Every month during the academic year, CCWT will host a visiting scholar active in the areas of career advising, labor market issues, and work-based learning in order to cultivate dialogue on these issues for students, staff and the broader community. In scheduling speakers for the Seminar Series, the Center aims to bring renowned scholars and respected practitioners to share their insights on research findings and policy developments that impact student employability and their career development.
Dr. Vanessa Sansone, Assistant Professor, University of Texas-San Antonio (February 23rd, 9:30am, WCER Room 259).
More information available on the ITP website.
David Bills is Professor of Sociology of Education and Associate Dean for Academic Affairs and Graduate Programs in the University of Iowa, College of Education. Dr. Bills is an internationally recognized scholar on education and work, labor markets, technological and organizational change, educational demography, and social inequality, and the author of The Sociology of Education and Work (Wiley-Blackwell Press, 2004). In this CCWT Speaker Series event, Dr. Bills presents his research on the processes and consequences of the digital rationalization of the hiring process.
At a time of heightened attention to how universities and colleges are preparing young people for the working world, questions about the meaning and value of university credentials – especially bachelor’s degrees - have become especially prominent. With the rise of alternative credentials such as badges and certificates, Dr. Sean Gallagher provides an overview of this fast-changing terrain, providing much-needed context, details, and insights.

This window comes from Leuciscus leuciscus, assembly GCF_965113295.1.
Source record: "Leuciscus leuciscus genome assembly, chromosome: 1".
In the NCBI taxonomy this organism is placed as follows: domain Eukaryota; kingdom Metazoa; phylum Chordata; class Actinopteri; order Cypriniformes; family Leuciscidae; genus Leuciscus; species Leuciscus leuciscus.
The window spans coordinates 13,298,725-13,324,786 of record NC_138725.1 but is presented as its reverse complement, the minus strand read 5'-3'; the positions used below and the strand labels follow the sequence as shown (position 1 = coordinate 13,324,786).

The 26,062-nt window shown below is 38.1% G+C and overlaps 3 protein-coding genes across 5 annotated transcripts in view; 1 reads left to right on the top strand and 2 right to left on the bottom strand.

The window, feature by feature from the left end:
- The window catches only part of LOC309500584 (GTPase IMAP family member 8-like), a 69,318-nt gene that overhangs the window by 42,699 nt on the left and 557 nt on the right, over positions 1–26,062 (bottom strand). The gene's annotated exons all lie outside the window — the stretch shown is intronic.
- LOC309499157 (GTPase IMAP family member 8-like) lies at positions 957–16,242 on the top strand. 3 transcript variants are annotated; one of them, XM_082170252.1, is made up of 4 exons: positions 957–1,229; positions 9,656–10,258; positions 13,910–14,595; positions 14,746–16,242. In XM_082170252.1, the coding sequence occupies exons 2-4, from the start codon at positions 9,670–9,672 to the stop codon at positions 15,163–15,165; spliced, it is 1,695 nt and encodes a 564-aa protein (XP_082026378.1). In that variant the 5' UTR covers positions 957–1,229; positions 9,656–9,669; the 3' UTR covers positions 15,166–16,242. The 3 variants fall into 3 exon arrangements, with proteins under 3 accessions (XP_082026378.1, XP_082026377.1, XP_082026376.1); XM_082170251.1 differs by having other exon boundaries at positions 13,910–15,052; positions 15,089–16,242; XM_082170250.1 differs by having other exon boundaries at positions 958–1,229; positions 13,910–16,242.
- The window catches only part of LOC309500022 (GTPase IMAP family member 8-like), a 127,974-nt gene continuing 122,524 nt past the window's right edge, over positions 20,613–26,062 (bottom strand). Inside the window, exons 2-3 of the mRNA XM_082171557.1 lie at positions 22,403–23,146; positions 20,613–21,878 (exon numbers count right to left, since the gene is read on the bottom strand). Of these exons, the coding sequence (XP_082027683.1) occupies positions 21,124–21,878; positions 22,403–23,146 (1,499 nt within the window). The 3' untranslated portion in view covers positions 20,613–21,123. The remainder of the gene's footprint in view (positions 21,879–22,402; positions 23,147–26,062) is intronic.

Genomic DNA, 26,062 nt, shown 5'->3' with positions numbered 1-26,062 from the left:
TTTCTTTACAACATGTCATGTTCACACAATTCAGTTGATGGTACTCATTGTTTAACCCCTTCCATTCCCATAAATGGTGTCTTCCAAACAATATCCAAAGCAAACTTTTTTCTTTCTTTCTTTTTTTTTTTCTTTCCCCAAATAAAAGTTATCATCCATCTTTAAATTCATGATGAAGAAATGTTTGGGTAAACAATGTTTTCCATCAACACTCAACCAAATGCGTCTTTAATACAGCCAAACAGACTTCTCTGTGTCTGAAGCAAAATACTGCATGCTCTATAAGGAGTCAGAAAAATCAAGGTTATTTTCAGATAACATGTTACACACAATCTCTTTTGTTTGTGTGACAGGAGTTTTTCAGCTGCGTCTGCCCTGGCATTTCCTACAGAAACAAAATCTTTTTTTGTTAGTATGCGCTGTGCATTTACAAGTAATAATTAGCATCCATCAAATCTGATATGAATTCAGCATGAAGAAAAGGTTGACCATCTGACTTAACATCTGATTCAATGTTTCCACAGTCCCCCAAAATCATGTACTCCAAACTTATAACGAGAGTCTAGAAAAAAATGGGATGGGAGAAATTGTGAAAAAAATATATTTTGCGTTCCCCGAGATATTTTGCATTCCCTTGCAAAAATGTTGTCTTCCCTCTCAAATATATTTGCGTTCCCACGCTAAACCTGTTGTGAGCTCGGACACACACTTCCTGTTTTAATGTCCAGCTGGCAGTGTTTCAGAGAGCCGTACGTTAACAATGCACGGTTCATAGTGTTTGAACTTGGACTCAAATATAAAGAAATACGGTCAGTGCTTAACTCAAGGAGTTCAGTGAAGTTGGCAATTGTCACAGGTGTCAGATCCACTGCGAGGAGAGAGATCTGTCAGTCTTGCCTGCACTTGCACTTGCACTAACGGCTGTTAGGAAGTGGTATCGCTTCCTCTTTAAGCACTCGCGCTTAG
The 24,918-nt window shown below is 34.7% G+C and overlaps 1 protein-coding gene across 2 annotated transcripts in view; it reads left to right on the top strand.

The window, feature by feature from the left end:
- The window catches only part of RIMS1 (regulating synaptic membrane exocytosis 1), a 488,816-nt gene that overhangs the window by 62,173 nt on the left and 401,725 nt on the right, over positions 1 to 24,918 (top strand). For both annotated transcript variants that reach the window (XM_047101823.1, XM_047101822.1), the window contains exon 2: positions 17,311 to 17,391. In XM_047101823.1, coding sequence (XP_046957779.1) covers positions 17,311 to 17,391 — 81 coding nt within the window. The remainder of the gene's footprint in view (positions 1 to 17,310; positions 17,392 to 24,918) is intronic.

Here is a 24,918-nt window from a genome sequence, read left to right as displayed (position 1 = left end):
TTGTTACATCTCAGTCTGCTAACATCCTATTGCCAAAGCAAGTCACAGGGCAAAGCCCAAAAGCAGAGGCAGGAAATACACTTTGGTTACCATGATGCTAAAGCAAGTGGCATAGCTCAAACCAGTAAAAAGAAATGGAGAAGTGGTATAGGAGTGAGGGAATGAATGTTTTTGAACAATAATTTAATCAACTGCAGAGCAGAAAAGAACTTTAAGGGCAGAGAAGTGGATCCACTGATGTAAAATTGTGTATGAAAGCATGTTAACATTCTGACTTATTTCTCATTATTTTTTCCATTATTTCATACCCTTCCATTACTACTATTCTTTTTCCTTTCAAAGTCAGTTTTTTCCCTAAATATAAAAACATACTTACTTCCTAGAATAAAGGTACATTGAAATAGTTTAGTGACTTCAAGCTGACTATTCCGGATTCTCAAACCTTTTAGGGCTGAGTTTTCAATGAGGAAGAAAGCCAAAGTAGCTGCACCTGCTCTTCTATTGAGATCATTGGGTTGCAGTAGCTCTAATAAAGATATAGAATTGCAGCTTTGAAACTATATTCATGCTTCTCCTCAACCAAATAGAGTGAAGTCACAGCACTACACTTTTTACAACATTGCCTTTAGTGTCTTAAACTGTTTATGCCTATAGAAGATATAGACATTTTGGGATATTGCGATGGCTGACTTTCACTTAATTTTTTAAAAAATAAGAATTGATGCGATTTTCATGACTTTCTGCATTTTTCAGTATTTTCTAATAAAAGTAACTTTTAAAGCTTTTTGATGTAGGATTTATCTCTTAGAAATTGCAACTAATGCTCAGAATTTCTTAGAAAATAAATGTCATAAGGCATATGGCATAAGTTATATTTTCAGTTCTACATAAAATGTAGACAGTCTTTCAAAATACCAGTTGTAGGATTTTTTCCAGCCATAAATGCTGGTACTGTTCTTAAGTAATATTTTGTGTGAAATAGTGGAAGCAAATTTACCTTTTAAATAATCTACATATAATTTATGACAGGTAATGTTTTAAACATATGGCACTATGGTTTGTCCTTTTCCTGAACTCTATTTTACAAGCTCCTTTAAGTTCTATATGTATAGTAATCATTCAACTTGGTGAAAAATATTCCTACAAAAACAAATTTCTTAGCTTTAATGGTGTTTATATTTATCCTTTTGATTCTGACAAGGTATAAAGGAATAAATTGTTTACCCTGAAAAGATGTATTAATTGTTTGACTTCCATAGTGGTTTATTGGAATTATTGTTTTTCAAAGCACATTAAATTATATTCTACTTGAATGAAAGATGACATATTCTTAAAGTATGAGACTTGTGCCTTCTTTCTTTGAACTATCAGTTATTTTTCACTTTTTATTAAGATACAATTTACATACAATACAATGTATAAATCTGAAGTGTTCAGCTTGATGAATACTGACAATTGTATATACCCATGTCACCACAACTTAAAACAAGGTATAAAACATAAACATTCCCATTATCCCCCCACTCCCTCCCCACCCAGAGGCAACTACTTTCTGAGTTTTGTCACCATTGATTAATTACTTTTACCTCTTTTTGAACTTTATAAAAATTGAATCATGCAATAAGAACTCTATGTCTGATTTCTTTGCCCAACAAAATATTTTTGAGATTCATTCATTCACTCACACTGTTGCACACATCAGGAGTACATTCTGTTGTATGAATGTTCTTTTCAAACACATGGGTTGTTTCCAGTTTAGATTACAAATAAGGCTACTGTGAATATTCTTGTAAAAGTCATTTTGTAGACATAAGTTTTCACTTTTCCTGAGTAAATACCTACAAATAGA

The “skills gap” idea - that millions of well-paying jobs go unfilled due to a higher education system that is inadequately aligned to workforce needs - is deeply influencing education and workforce development policies at the state and national levels. The purpose of this symposium is to spark dialogue about issues related to the skills gap narrative (i.e., internships, labor market data, and for-profit colleges), and why critical analyses of these issues are essential so that students can make informed decisions about their educational and career plans.
Event flyer (PDF)
The Center’s inaugural event was held on Monday May 22, 2017, at the UW–Madison School of Education, Wisconsin Idea Room (Rm 159). Jim Morgan of the Management Association and Dr. Linda Nilson of Clemson University spoke on the topic “Why work ethic and self-regulated learning are essential skills for student success in work and life. See a video of the event on the Center’s YouTube channel.